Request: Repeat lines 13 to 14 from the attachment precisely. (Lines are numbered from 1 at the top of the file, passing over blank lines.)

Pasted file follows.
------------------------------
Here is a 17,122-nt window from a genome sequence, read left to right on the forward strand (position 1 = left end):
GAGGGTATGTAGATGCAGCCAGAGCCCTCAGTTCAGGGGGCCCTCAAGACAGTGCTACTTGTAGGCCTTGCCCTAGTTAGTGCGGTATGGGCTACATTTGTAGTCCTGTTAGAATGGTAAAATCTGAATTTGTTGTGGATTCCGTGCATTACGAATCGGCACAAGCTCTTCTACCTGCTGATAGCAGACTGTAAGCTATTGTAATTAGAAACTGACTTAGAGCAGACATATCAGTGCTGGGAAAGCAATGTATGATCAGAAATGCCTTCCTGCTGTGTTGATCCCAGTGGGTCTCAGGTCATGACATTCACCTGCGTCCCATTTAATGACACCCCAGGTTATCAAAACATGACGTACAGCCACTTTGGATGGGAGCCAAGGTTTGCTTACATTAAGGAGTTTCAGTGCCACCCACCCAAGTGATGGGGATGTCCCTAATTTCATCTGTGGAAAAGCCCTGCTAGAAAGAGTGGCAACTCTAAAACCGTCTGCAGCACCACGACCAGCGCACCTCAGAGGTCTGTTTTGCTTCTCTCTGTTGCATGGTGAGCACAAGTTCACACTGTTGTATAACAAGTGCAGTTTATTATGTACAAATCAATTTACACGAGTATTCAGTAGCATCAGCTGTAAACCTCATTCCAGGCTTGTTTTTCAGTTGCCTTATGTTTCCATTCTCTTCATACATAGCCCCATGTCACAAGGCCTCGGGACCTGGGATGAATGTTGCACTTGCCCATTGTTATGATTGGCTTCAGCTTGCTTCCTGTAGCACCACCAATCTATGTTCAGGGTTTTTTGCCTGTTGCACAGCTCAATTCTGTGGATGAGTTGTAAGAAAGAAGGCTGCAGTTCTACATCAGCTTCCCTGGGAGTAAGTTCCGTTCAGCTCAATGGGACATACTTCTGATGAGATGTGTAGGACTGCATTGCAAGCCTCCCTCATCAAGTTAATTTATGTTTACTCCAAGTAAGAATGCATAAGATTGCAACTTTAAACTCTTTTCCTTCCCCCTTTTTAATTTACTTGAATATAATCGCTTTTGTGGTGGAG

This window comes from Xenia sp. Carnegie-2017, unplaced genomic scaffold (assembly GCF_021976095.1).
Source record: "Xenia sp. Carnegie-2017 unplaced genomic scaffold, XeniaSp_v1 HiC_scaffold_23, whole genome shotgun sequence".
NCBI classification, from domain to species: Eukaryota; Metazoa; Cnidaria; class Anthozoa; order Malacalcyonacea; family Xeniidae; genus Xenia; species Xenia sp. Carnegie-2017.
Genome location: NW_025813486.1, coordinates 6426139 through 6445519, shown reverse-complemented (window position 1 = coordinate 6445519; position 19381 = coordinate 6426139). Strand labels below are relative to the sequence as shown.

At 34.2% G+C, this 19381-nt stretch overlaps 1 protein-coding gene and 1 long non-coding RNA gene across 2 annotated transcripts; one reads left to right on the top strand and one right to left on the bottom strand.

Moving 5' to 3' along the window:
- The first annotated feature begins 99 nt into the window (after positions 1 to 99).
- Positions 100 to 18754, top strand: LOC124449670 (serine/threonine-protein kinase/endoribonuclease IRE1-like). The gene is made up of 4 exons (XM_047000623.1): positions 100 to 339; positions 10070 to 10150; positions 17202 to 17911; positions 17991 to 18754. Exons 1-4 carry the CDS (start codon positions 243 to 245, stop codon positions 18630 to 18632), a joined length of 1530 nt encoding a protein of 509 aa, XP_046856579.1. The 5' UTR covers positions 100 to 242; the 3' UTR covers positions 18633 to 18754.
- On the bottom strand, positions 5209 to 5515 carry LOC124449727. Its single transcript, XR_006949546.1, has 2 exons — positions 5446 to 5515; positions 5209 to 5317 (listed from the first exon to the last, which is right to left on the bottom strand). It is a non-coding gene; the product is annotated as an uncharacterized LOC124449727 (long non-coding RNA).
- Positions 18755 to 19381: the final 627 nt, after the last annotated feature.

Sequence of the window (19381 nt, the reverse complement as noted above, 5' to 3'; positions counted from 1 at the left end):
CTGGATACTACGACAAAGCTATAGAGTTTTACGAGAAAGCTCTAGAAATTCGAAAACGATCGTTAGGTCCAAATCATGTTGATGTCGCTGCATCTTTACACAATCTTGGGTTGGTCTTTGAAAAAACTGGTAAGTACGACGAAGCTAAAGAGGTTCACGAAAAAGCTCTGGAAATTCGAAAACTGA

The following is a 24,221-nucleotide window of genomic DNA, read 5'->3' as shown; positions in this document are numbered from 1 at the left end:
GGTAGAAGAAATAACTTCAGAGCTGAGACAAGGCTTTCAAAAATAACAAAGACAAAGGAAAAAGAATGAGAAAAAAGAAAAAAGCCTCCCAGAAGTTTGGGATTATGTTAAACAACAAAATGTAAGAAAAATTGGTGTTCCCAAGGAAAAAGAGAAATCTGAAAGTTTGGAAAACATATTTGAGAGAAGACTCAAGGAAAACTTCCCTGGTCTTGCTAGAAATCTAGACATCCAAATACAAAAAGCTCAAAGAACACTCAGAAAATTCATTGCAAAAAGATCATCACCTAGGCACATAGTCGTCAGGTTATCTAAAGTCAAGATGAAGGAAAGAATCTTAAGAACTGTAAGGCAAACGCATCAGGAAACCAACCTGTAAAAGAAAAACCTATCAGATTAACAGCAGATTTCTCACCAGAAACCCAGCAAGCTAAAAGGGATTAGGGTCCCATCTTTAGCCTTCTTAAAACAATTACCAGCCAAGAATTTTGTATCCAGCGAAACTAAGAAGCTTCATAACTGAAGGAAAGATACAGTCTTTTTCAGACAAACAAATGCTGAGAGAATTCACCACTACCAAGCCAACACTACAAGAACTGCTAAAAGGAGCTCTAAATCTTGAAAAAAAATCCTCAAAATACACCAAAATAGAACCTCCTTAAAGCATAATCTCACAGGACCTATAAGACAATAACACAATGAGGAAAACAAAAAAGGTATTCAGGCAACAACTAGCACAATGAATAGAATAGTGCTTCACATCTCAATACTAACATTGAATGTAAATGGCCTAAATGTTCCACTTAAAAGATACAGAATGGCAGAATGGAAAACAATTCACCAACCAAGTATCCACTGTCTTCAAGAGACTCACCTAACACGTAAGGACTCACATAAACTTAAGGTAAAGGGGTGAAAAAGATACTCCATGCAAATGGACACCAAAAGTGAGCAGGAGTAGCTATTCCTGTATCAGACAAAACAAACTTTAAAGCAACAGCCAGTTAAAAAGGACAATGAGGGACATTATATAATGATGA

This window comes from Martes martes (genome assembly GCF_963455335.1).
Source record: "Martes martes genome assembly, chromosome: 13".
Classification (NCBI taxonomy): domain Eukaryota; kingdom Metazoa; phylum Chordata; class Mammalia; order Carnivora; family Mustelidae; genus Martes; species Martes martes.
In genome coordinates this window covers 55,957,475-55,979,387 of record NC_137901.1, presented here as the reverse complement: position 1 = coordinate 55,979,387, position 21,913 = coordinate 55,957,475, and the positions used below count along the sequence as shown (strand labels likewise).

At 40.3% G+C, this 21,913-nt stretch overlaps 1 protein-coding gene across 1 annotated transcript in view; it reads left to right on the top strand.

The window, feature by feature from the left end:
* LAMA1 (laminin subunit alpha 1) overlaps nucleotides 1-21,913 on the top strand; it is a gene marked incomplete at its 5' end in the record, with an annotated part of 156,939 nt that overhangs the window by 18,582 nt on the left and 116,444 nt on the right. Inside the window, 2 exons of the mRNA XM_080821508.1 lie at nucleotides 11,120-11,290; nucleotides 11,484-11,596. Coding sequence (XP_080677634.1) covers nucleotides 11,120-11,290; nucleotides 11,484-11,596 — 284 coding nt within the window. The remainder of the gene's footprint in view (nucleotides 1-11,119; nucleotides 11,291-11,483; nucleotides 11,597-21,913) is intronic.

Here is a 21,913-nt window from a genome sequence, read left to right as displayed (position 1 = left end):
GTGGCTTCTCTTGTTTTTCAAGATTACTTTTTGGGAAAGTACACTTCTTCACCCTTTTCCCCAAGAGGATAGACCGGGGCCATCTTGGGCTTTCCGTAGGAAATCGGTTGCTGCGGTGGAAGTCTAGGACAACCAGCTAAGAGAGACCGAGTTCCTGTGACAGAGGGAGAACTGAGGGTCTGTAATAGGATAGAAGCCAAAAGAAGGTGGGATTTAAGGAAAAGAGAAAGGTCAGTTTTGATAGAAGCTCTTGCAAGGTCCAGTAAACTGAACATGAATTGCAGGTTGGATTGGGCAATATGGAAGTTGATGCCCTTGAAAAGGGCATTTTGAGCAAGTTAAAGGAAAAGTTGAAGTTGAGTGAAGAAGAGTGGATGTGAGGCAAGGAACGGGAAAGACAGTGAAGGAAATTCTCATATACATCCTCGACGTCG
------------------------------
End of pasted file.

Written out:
Sequence of the window (19381 nt, the reverse complement as noted above, 5' to 3'; positions counted from 1 at the left end):
CTGGATACTACGACAAAGCTATAGAGTTTTACGAGAAAGCTCTAGAAATTCGAAAACGATCGTTAGGTCCAAATCATGTTGATGTCGCTGCATCTTTACACAATCTTGGGTTGGTCTTTGAAAAAACTGGTAAGTACGACGAAGCTAAAGAGGTTCACGAAAAAGCTCTGGAAATTCGAAAACTGA